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tv   CBS Evening News With Scott Pelley  CBS  November 21, 2016 6:30pm-7:00pm EST

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captioning sponsored by cbs >> pelley: breaking news: children have been killed in a school bus crash in tennessee. also tonight, a contender for secretary of homeland security failed to secure his plan to enforce a major trump campaign promise. >> i've got an officer down in from the of headquarters. >> pelley: the manhunt for a cop killer. and one of the most dangerous places to be this holiday season. >> how well do you think people drive in parking lots? >> not very well at all. i think it's cut-throat. >> this is this is the "cbs evening news" with scott pelley. scott pelley is reporting tonight from phoenix, arizona. >> pelley: we begin tonight
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there has been a deadly school bus accident in chattanooga. jim axelrod is working on the story and has the latest. jim? >> reporter: scott, it is an absolutely horrific scene in chattanooga, tennessee. here is what we know: close to three dozen elementary school students were on a school bus this afternoon when it crashed. police do confirm multiple fatalities. it is unclear at this point just how many. now, these are kids on the bus ranging in age from kindergn to fifth grade. the name of the school is woodmore elementary school. at least 23 passengers on that bus were take on the area hospitals in chattanooga. this is a fluid situation. the last child was rescued a short time ago. the bus was apparently the only vehicle in the crash, and pictures from the scene show a tree slicing through the crashed bush. again, a very grim situation in chattanooga, tennessee, tonight, what the governor there is calling "a tragic event."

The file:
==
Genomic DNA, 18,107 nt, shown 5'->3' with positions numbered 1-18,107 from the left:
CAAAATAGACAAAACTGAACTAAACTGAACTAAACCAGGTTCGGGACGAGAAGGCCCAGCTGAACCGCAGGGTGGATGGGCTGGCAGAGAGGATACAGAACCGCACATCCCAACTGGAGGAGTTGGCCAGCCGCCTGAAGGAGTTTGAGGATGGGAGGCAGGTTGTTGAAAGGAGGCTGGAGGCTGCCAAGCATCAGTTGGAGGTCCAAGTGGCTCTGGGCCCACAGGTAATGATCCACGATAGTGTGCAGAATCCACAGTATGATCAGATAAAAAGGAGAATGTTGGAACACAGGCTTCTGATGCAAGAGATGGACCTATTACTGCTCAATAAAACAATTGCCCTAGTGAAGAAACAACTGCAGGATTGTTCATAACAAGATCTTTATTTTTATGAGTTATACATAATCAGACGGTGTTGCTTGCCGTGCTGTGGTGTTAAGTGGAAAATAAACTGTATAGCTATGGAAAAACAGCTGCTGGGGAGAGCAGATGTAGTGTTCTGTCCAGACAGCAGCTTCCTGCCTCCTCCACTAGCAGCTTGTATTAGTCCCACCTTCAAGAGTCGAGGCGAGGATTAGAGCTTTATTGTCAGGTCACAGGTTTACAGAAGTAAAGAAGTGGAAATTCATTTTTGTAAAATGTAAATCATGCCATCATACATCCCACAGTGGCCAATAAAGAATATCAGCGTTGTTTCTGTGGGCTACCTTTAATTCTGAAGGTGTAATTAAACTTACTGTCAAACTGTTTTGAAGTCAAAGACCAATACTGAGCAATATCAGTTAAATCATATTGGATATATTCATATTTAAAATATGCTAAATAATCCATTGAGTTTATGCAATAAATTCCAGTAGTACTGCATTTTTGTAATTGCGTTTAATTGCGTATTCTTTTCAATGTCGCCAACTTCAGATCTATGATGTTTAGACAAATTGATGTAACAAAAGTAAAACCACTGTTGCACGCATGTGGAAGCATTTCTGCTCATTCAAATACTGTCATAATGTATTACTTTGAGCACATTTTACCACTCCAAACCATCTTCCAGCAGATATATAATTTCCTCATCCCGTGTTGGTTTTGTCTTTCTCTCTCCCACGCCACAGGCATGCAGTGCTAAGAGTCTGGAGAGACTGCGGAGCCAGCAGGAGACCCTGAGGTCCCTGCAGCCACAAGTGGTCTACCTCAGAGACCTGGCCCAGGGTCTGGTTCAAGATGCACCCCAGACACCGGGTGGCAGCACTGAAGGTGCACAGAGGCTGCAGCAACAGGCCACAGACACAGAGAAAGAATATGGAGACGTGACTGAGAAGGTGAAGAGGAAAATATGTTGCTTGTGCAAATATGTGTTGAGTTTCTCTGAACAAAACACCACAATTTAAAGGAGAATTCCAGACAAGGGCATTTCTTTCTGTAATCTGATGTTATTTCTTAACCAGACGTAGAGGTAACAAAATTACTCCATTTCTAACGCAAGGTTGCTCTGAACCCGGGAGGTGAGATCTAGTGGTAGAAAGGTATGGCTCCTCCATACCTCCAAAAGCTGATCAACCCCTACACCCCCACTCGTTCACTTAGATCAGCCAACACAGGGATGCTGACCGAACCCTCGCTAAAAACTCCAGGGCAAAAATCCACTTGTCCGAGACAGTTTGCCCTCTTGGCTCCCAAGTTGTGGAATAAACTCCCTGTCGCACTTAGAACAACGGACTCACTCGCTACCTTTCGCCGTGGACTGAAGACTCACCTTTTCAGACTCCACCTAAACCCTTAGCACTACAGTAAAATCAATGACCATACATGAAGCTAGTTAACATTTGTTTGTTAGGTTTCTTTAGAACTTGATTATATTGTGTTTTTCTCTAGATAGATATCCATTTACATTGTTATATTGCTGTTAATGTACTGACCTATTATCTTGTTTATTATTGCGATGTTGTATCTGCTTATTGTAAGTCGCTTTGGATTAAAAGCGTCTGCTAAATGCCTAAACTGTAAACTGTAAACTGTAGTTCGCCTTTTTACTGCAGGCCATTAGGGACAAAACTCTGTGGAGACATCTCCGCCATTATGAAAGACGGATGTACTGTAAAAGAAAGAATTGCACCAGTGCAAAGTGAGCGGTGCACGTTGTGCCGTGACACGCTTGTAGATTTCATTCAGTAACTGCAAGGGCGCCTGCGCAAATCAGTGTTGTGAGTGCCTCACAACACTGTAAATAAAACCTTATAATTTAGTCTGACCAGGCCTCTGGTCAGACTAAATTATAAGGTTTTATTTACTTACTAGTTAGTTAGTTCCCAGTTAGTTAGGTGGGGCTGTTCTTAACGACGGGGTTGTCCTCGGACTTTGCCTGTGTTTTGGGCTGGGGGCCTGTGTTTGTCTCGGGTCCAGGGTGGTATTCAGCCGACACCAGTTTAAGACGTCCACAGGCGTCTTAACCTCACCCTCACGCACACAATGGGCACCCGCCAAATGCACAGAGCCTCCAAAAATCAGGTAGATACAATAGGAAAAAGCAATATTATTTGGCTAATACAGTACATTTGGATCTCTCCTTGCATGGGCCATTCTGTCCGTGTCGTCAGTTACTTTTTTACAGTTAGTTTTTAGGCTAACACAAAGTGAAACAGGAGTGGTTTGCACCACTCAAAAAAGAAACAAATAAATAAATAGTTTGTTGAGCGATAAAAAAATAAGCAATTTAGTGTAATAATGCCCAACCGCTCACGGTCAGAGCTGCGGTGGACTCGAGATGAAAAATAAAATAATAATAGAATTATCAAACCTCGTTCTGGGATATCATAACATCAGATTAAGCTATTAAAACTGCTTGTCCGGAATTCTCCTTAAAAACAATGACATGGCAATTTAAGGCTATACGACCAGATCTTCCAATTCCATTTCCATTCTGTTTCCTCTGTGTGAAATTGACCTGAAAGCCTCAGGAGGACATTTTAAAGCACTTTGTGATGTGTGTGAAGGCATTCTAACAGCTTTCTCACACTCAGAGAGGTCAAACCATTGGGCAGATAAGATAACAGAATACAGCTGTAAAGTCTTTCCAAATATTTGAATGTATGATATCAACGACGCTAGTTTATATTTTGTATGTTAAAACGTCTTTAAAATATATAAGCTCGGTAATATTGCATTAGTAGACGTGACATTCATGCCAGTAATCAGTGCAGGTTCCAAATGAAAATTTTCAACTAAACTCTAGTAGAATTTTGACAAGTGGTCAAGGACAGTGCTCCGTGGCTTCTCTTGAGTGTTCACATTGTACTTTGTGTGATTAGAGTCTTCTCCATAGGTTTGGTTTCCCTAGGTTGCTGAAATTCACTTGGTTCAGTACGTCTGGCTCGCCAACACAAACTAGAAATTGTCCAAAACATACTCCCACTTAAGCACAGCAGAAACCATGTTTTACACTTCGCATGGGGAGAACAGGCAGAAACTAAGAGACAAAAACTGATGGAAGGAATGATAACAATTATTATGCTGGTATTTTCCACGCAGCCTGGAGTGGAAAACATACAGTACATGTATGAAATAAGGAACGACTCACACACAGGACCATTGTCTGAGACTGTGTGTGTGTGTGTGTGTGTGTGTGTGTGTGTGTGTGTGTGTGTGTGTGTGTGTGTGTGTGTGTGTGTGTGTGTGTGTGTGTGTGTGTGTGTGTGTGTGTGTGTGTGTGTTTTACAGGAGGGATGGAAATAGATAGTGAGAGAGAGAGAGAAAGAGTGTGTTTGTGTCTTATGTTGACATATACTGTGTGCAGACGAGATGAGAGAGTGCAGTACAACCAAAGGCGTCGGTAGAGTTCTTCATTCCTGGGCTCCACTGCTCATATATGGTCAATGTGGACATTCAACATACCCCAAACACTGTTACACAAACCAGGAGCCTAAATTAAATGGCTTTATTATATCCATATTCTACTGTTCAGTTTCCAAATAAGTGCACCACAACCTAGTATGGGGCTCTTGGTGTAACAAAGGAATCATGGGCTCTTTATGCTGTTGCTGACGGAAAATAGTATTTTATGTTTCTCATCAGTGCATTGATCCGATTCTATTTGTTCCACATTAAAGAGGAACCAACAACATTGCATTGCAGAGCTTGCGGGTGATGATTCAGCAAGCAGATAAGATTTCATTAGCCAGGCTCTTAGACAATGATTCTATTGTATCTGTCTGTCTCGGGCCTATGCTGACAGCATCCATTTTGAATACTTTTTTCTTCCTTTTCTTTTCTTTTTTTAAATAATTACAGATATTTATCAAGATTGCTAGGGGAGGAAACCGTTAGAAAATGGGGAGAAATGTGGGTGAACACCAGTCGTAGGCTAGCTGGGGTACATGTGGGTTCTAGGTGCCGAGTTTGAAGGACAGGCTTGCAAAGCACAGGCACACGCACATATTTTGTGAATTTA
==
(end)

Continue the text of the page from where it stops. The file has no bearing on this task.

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we will update this as we get more information. just as millions of americans are starting to hit the roads for the holiday, some of them have become very dangerous. in the east, many are covered with snow and ice. parts of new york state got about two feet of lake-effect snow. and another foot is possible by tomorrow. we have a all right from the storm zone. report winds gusting up to 50mpan pummeled upstate new york, blinding drivers and sending dozens of vehicles careening off the road. it was a frigid snap from the day before when rochester and watertown basked in 70-degree heat. jefferson county sheriff colleen o'neill. >> everybody went from short sleeves and shorts to mittens and hats. >> reporter: the first major lake-effect storm of the season dropped as much of an inch of
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minnesota and michigan, giving wolverine football fans a snowy celebration in ann arbor. by monday afternoon lacona, new york, was buried in over two feet of snow, jackknifing this tractor-trailer. this is the tug hill region of new york, the snowiest place in america last year. the timing is not great for people in this region because the start of the holiday travel season is today. when you see the weather report showing snow, what goes through your mind? >> cars in the ditch, here wego deputy steve gruber has been busy since 5:00 a.m. how dangerous are winter driving conditions here relative to other plas in the country? >> this is the worst i've ever seen. >> reporter: a winter storm warning remains in effect for vast stretches of upstate new york, and about 5,000 homes are without power, but, scott, conditions are expected to improve just in time for thanksgiving. >> pelley: tony, thanks very much. eric fisher is our chief